Royal College of Physicians and Surgeons of Canada. National Physician Survey. 2014. http://nationalphysiciansurvey.ca/surveys/2014-survey/. Accessed 19 July 2018.
NHS Lanarkshire. Models of care for frailty: a systematic review. AdvantAGE; 2017 [cited 2018 May 18]. http://www.advantageja.eu/images/WP7-Models-of-Care-a-Systematic-Review.pdf
Turner G, Clegg A. Best practice guidelines for the management of frailty: a British geriatrics society, age UK and Royal College of general practitioners report. Age Ageing. 2014;43(6):744–7.
Parker S, McCue P, Phelps K, McCleod A, Arora S, Nockels K, et al. What is comprehensive geriatric assessment (CGA)? An umbrella review. Age Ageing. 2017;47(1):149–55.
Jones DM, Song X, Rockwood K. Operationalizing a frailty index from a standardized comprehensive geriatric assessment. J Am Geriatr Soc. 2004;52(11):1929–33.
Evans JD. Straightforward statistics for the behavioral sciences. Pacific Grove: Brooks/Cole; 1996.
Blodgett J, Theou O, Kirkland S, Andreou P, Rockwood K. Frailty in NHANES: comparing the frailty index and phenotype. Arch Gerontol Geriatr. 2015;60(3):464–70.
Hoover M, Rotermann M, Sanmartin C, Bernier J. Validation of an index to estimate the prevalence of frailty among community-dwelling seniors. Health Rep. 2013;24(9):10. https://pdfs.semanticscholar.org/f95b/585c9114d5351f17293280acd004fd583804.pdf. Accessed December 24 2018.
Rockwood K, Mogilner A, Mitnitski A. Changes with age in the distribution of a frailty index. Mech Ageing Dev. 2004;125(7):517–9.
Drubbel I, de Wit NJ, Bleijenberg N, Eijkemans RJ, Schuurmans MJ, Numans ME. Prediction of adverse health outcomes in older people using a frailty index based on routine primary care data. J Gerontol A Biol Sci Med Sci. 2013;68(3):301–8.
Kanters DM, Griffith LE, Hogan DB, Richardson J, Patterson C, Raina P. Assessing the measurement properties of a frailty index across the age spectrum in the Canadian longitudinal study on aging. J Epidemiol Community Health. 2017;71(8):794–9.
Drubbel I, Numans ME, Kranenburg G, Bleijenberg N, de Wit NJ, Schuurmans MJ. Screening for frailty in primary care: a systematic review of the psychometric properties of the frailty index in community-dwelling older people. BMC Geriatr. 2014;14:1.
Castell M-V, Sánchez M, Julián R, Queipo R, Martín S, Otero Á. Frailty prevalence and slow walking speed in persons age 65 and older: implications for primary care. BMC Fam Pract. 2013;14:1.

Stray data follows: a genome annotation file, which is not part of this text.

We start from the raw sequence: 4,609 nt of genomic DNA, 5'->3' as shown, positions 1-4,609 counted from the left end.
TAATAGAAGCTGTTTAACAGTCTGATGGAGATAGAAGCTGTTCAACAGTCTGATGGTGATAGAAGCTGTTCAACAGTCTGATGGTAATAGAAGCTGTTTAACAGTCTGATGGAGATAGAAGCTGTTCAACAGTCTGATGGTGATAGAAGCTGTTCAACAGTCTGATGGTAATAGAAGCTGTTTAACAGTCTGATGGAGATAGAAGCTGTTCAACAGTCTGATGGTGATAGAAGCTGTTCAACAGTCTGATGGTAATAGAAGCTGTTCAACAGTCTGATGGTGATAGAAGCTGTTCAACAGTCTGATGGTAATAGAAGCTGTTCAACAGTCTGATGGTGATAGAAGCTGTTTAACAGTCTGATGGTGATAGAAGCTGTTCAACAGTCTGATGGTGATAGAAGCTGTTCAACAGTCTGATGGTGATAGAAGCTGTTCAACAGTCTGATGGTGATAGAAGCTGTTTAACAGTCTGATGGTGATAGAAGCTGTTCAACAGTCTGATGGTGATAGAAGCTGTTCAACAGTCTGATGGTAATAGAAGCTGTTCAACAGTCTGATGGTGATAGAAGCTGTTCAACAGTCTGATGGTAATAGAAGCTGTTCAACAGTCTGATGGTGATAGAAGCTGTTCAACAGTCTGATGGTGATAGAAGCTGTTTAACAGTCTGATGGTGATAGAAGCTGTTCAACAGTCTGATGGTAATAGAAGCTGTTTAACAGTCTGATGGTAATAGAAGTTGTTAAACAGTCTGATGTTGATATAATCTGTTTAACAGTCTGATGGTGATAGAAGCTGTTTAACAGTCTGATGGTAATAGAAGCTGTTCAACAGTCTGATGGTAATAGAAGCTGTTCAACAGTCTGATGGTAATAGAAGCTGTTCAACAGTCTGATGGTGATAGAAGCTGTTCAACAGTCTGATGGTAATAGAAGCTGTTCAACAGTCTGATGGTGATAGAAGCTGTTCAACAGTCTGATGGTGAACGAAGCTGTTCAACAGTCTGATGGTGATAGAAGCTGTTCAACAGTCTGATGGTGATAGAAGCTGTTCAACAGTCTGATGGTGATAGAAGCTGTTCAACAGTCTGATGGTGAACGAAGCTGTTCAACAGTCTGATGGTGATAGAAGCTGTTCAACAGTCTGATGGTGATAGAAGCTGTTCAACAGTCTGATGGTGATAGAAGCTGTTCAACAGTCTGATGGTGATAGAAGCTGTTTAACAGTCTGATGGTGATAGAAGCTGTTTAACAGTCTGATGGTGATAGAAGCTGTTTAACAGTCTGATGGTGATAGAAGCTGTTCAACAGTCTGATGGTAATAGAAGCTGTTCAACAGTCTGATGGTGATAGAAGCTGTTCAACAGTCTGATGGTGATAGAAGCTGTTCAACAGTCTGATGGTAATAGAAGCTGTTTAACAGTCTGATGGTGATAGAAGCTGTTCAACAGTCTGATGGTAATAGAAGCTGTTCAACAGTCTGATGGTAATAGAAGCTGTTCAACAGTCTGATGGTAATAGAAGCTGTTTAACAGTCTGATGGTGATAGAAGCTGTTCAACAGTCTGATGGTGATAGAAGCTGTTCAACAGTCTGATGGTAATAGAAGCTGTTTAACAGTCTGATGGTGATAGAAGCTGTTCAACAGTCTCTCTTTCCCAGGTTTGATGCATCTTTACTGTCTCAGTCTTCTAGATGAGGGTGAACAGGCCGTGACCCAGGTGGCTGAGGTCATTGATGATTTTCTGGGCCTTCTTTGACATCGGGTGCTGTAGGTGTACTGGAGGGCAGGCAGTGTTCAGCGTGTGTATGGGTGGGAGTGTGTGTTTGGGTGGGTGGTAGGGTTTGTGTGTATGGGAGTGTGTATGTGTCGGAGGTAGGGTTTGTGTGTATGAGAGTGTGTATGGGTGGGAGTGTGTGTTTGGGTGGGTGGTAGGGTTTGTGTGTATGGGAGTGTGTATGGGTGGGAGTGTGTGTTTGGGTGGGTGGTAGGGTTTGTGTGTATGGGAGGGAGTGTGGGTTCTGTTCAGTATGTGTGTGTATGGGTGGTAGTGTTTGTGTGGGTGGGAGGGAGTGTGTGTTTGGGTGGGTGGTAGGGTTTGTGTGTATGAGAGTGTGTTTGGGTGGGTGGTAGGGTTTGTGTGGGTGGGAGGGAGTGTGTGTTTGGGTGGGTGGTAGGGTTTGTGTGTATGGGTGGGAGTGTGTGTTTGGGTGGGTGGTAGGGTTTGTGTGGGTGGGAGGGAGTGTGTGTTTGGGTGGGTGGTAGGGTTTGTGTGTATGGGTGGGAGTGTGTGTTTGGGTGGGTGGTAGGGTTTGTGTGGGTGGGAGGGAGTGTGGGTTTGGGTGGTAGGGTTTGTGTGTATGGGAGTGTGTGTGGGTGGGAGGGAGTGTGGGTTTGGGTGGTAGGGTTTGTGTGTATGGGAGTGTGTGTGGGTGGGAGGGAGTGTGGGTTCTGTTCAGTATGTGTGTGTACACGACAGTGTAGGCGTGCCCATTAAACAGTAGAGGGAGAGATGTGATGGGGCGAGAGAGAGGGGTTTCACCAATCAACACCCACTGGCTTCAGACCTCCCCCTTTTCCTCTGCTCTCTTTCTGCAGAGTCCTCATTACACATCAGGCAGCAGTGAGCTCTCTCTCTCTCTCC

Aguayo GA, Donneau A-F, Vaillant MT, Schritz A, Franco OH, Stranges S, et al. Agreement between 35 published frailty scores in the general population. Am J Epidemiol. 2017;186(4):420–34.
Herr M, Arvieu J-J, Ankri J, Robine J-M. What is the duration of life expectancy in the state of frailty? Estimates in the SIPAF study. Eur J Ageing. 2017;15(2):165–73.
Jones D, Song X, Mitnitski A, Rockwood K. Evaluation of a frailty index based on a comprehensive geriatric assessment in a population based study of elderly Canadians. Aging Clin Exp Res. 2005;17(6):465–71.
The SCH research program was funded by the Covenant Health Network of Excellence in Seniors’ Health and Wellness.
Availability of data and materials
The dataset used and analysed during the current study will be submitted as a supplementary file upon acceptance of the manuscript.
Ethics approval and consent to participate
The Health Research Ethics Board, University of Alberta approved the study, and each participant signed informed consent forms.
Consent for publication
AC developed and validated the electronic frailty index in the United Kingdom. OT acts as Associate Editor on the BMC Geriatrics Editorial Board. Other authors declare that they have no competing interests.
Springer Nature remains neutral with regard to jurisdictional claims in published maps and institutional affiliations.
The original version of this article was revised: the original text contained duplicated text due to a typesetting error.
About this article
Cite this article
Abbasi, M., Khera, S., Dabravolskaj, J. et al. A cross-sectional study examining convergent validity of a frailty index based on electronic medical records in a Canadian primary care program. BMC Geriatr 19, 109 (2019). https://doi.org/10.1186/s12877-019-1119-x
- Frailty case-finding
- Electronic frailty index
- Primary care